She is draped casually across a linen tufted chair in the drawing room of her friend Kay Halle's Georgetown house. Her perfectly groomed graying strawberry blonde hair is pulled back in an elegant bun, the gold earrings, heavy pearls, jeweled brooch, simple beige silk dress, hint of understated money. The immaculate white gloves she will wear to speak later rest on a table nearby.

Alice-Leone Moats is a lady. A Southern lady at that. Her friends call her "Moatsie," a name picked up at the numerous girls' boarding schools and finishing schools she went to all over the world.

But Alice-Leone Moats, now in her 60s ("just say I've reached the age of consent"), has fallen upon hard times.

"Father was a big money-maker but mother and I were big spenders," she says."And so was he. That's the problem. And that is why I find myself in this incredible state of being broke right now.I'm very stupid about money."

A century ago a lady of her breeding under such unfortunate circumstances might have taken in swing. Fifty or so years ago she might have given French lessons.

Not today.

Today she writes dirty books.

"Bawdy. Bawdy," she says. "But not pornographic. It's just as dirty as you may think it is when you're reading it. It's, well, off-color."

The book, "The Million Dollar Studs," which Moats is promoting now, is about the gigolos, the impoverished men of the 1920s through the 1950s who earned their livings by marrying rich women. The Mdivani brothers - Alex, Serge and David - and Porfirio Rubirosa, plus Doris Duke, Louise Van Alen and Barbara Hutton, figure prominently in the book. Moats was able to write the book, not by being an active party of the game but by being peripherally socially involved with the international jet set over the years, "I went to the same nightclubs, had the same dressmakers.

"They were very colorful people," she says. "They dressed well, traveled, had good parties, added a lot of fun. They weren't anybody you'd ever sit down and talk to or anything like that. They really had a sense of fun though. That seems to have gone out of the world. People don't have a sense of fun the way we did."

Nevertheless, they represented a dying breed, and she took it upon herself to chronicle their last days of glory. Her mother had died in Paris in 1974, the two of them having lived so grandly that the family fortune had been depleted. Moats, an author of nine books, including "No Nice Girl Swears," written at age 21 for fun, a writer for Time, Life, Colliers, Vogue and The Saturday Evening Post, flew to Philadelphia, rented one-room in a friend's house and proceeded to write "Millionaire Studs."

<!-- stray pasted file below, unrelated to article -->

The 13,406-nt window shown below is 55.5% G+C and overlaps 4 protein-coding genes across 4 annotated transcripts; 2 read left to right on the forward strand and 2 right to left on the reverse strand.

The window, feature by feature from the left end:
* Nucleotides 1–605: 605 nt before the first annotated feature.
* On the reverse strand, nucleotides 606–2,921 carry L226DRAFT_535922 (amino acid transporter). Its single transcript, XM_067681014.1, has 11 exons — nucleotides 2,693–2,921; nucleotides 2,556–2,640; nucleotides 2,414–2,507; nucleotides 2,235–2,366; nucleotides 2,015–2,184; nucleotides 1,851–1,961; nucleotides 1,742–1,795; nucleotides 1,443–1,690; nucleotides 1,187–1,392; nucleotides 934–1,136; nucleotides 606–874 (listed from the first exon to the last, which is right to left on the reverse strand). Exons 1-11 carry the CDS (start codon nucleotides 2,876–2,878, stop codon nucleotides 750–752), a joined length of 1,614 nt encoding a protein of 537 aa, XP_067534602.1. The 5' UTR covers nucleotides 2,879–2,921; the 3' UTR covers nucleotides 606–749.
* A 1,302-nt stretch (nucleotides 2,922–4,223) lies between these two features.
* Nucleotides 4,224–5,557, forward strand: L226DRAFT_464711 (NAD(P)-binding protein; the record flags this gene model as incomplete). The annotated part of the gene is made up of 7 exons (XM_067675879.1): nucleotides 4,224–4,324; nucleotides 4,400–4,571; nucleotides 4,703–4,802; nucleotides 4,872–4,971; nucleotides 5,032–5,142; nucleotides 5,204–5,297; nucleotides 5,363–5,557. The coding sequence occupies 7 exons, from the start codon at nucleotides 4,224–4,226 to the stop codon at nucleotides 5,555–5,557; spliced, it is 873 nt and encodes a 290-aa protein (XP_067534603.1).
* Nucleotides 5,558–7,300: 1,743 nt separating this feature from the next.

She knew she would have to make it dirty to sell. But selectively dirty.

"It is something I did deliberately," she says. "I just ramble along like Aunt Matilda for a while, then whammmmm. I think that has so much more impact than dirty, dirty, dirty, dirty, dirty."

As the interview came to a close, Alice-Leone Moats slipped on her neat white gloves, her simple but beautifully tailored beige coat and left the house. She didn't want to be late for yesterday's lunch at the Women's National Democratic Club where she was the speaker. After a few drinks, and lunch, Moats spoke, then took questions from the ladies. She was asked to say which of all the millionaire studs had been the "gest in the hay."

"The general opinion is Porfirio Rubirosa," she replied matter of factly. "And he certainly was if you go by the equipment."

The interesting thing about Alice-Leone Moats is that she is very old-fashioned, very square in her own way and she makes a very definite distinction about what's acceptable and what is not.

"I still think," she says, "tht it's much better to leave things to the imagination. If you catch the point, fine, if you don't that's fine too. I am a square in that I continue to dress in a very conservative way, stockings with seams, the pearls around the nect department. I do find people awfully messy now. I've always been very discreet about my own life. Though I'm very loose-tongued about other peoples lives. Nowadays people knock you down to tell you who they're sleeping with."